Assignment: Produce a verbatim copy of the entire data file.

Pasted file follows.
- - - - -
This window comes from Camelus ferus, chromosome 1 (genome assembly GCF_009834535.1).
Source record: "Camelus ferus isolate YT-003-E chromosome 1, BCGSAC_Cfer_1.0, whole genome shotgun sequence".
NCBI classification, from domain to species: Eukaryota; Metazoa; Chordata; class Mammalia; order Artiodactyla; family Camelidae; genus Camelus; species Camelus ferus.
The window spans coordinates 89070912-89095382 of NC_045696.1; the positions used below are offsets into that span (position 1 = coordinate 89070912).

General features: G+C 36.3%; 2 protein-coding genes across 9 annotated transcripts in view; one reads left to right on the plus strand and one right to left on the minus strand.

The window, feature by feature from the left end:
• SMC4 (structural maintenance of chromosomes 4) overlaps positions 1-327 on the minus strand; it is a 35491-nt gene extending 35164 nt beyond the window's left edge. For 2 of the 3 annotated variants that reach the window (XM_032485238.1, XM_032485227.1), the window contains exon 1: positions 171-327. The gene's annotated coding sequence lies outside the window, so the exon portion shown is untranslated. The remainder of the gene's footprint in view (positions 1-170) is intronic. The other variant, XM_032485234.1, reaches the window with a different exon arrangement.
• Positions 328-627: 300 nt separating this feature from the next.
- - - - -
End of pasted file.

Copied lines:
This window comes from Camelus ferus, chromosome 1 (genome assembly GCF_009834535.1).
Source record: "Camelus ferus isolate YT-003-E chromosome 1, BCGSAC_Cfer_1.0, whole genome shotgun sequence".
NCBI classification, from domain to species: Eukaryota; Metazoa; Chordata; class Mammalia; order Artiodactyla; family Camelidae; genus Camelus; species Camelus ferus.
The window spans coordinates 89070912-89095382 of NC_045696.1; the positions used below are offsets into that span (position 1 = coordinate 89070912).

General features: G+C 36.3%; 2 protein-coding genes across 9 annotated transcripts in view; one reads left to right on the plus strand and one right to left on the minus strand.

The window, feature by feature from the left end:
• SMC4 (structural maintenance of chromosomes 4) overlaps positions 1-327 on the minus strand; it is a 35491-nt gene extending 35164 nt beyond the window's left edge. For 2 of the 3 annotated variants that reach the window (XM_032485238.1, XM_032485227.1), the window contains exon 1: positions 171-327. The gene's annotated coding sequence lies outside the window, so the exon portion shown is untranslated. The remainder of the gene's footprint in view (positions 1-170) is intronic. The other variant, XM_032485234.1, reaches the window with a different exon arrangement.
• Positions 328-627: 300 nt separating this feature from the next.